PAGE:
Excerpt from Transactions and Proceedings of Modern Language Association of America, 1886, Vol. 2 The opposition to the modern languages exhibited by the friends of classical learning and the impatient recoil of the friends of the newer culture against the classics have to a large extent proceeded from a failure to define clearly the purposes in view, and to show how differently in one or two respects the two groups of study stand related to training and culture. The overlooking of this difference has tended to confuse the issues and to sharpen the antagonism. With the spirit that accepts or rejects the old, because it is old, a company of scholars can have no sympathy. In estimating the value of the ancient or modern language in systems of education, we must inquire first what the methods of study are, then how the two groups of languages stand related to these methods as applied to one or the other of these groups. We concern ourselves this evening mainly with the modem. I. An important aim in studying a language may have reference to the practical use of the language in conversation. In days when Latin was the language of the church and the courts, and later the medium of conversation between learned men and diplomatists, a method of study tributary to fluency in speech had for that language some importance. But the increase in travel, the facility with which men of different nations visit one another, and the broader interest of scholars in common things and common men make some knowledge of foreign languages now a matter to many of advantage. Whereas three centuries ago the number studying modern languages for conversational use was relatively small, it has become essential in the leading countries of Europe, that at least two modern languages should be thoroughly studied in the schools with this practical use in view. - As far as our own country is concerned, we are three thousand miles from European culture; and England is the country which we as a rule first visit when traveling in the old world, England offering our own language and conferring in that language on all lovers of wisdom and culture a priceless literature and impressing, if I may say so, her language on the great cities of Europe. Certainly we are not forced by geographical position to this as the chief method of study of the new tongues, as are the French and Germans. Undoubtedly, however, this is the earlier and first idea with which foreign languages were studied. About the Publisher Forgotten Books publishes hundreds of thousands of rare and classic books. Find more at www.forgottenbooks.com This book is a reproduction of an important historical work. Forgotten Books uses state-of-the-art technology to digitally reconstruct the work, preserving the original format whilst repairing imperfections present in the aged copy. In rare cases, an imperfection in the original, such as a blemish or missing page, may be replicated in our edition. We do, however, repair the vast majority of imperfections successfully; any imperfections that remain are intentionally left to preserve the state of such historical works.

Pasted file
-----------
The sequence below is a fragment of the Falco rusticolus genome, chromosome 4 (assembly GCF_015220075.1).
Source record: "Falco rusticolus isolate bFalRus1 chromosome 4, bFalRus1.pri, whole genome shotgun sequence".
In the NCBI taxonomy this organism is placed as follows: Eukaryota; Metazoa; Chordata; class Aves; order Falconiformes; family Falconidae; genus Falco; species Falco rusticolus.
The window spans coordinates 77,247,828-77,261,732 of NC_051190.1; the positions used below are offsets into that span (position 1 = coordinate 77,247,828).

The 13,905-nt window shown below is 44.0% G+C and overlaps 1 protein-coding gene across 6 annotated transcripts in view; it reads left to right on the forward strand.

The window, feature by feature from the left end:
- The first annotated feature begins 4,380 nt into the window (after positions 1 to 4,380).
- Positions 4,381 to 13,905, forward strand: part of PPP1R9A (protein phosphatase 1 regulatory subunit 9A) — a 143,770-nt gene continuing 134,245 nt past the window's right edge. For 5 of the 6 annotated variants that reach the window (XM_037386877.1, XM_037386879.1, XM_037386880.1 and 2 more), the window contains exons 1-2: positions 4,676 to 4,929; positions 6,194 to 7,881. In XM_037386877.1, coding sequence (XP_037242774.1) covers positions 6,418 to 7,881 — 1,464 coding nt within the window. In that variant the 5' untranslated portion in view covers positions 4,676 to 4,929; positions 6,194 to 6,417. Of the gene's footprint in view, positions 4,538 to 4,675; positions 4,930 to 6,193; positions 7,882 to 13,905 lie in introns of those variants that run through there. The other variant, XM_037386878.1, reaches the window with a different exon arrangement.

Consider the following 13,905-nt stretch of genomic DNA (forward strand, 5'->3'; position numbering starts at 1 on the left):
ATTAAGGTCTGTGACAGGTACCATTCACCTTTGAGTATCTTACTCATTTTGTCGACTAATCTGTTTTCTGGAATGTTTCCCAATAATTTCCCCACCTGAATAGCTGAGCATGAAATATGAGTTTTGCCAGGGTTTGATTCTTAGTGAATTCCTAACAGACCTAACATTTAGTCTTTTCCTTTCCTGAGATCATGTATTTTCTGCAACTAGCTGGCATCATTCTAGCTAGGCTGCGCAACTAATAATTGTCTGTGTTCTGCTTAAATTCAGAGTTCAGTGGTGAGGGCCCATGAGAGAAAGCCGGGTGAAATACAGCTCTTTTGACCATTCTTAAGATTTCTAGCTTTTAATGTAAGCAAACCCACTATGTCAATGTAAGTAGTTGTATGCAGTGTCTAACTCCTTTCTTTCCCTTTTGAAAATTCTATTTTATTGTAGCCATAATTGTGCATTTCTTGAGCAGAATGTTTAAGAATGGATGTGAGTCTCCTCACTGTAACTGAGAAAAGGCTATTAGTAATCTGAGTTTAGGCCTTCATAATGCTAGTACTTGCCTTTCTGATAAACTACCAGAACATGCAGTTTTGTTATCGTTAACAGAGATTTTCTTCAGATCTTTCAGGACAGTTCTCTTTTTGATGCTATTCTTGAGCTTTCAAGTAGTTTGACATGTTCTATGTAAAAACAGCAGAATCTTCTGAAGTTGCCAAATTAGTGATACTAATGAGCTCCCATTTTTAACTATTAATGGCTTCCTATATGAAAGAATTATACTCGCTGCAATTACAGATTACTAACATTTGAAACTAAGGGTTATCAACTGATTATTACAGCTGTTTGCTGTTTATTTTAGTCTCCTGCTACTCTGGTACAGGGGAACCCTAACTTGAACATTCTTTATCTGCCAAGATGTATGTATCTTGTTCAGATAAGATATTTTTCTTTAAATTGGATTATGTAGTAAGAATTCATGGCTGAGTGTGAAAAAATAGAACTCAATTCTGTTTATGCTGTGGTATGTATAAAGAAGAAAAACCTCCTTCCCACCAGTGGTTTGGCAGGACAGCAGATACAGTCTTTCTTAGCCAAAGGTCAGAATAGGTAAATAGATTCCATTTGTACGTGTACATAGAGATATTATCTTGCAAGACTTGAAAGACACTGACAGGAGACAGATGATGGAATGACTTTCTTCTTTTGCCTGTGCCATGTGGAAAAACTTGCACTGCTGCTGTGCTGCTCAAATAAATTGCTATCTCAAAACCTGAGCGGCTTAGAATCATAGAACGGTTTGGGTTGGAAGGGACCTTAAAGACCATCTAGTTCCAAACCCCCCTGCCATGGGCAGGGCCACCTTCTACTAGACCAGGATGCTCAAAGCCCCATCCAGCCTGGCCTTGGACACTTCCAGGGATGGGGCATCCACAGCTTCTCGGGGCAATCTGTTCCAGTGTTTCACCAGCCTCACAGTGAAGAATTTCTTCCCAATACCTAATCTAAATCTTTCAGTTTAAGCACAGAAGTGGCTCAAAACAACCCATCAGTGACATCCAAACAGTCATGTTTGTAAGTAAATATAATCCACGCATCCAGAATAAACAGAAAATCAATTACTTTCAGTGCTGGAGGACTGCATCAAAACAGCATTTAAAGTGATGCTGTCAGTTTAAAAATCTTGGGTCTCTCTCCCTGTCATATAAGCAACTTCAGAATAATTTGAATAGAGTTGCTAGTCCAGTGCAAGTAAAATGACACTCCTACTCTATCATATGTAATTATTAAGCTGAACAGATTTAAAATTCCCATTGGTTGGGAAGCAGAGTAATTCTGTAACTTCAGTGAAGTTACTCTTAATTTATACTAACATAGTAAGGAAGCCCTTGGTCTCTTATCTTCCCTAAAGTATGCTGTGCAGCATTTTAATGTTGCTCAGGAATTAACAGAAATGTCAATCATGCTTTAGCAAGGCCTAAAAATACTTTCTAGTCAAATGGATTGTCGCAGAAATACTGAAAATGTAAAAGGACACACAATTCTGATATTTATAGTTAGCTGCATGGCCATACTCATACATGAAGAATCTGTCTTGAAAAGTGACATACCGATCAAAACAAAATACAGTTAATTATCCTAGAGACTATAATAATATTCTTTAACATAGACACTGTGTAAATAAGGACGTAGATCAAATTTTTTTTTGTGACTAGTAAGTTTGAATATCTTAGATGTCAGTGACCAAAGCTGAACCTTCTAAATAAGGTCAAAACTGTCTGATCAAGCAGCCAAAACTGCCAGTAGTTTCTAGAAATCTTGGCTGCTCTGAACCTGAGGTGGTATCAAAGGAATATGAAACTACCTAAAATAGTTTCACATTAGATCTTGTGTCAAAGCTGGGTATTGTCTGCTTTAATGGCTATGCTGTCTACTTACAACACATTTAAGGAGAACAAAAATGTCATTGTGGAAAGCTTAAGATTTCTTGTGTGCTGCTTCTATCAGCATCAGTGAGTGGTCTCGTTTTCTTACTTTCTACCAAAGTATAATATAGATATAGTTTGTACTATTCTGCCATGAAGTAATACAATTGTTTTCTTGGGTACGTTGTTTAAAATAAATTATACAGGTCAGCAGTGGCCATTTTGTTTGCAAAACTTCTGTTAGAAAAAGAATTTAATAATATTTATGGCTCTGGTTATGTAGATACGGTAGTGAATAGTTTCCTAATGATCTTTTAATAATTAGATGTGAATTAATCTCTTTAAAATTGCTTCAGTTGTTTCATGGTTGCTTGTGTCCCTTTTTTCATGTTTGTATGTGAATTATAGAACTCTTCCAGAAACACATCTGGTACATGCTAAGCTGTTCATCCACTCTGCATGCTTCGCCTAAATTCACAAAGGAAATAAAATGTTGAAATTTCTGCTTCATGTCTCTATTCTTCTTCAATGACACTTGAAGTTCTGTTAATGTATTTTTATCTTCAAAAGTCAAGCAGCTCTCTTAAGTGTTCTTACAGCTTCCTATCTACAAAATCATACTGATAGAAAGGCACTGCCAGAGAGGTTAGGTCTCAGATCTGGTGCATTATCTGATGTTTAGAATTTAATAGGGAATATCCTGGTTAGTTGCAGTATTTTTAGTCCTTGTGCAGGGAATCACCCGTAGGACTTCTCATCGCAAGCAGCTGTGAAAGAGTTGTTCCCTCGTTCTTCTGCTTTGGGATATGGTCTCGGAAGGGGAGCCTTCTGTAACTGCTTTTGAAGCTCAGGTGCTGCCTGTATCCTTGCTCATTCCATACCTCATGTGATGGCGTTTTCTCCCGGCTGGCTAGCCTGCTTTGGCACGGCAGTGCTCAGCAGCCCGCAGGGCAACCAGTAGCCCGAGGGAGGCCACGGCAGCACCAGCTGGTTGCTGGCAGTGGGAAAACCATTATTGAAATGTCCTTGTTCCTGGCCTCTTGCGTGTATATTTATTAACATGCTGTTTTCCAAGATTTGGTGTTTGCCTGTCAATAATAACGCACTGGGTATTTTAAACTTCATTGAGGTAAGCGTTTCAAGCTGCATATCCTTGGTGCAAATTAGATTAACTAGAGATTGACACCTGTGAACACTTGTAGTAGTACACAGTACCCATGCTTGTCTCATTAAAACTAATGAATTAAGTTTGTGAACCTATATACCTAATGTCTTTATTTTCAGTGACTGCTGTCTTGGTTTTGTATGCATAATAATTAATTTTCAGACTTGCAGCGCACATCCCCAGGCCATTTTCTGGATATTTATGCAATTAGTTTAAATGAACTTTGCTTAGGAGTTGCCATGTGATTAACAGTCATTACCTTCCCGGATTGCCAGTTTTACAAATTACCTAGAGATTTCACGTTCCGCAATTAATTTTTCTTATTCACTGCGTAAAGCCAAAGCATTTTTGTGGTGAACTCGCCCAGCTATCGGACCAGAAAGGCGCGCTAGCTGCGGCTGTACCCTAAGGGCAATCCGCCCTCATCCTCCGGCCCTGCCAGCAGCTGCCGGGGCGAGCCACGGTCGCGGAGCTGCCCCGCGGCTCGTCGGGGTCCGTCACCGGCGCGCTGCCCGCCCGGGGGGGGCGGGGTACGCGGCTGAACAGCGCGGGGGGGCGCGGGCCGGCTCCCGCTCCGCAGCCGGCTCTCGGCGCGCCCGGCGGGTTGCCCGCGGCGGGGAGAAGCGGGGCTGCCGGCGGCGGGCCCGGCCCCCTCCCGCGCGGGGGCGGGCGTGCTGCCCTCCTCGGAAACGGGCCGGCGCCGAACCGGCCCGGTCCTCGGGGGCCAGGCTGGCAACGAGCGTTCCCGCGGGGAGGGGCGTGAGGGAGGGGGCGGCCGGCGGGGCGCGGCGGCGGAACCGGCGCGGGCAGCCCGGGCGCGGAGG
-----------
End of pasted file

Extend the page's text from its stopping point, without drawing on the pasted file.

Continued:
This history of one of the most contentious educational issues in America examines bilingual instruction in the United States from the common school era to the recent federal involvement in the 1960s and 1970s. Drawing from school reports, student narratives, legal resources, policy documents, and other primary sources, the work teases out the underlying agendas and patterns in bilingual schooling during much of America s history. The study demonstrates clearly how the broader context - the cultural, intellectual, religious, demographic, economic, and political forces - shaped the contours of dual-language instruction in America between the 1840s and 1960s. Ramsey s work fills a crucial void in the educational literature and addresses not only historians, linguists, and bilingual scholars, but also policymakers and practitioners in the field.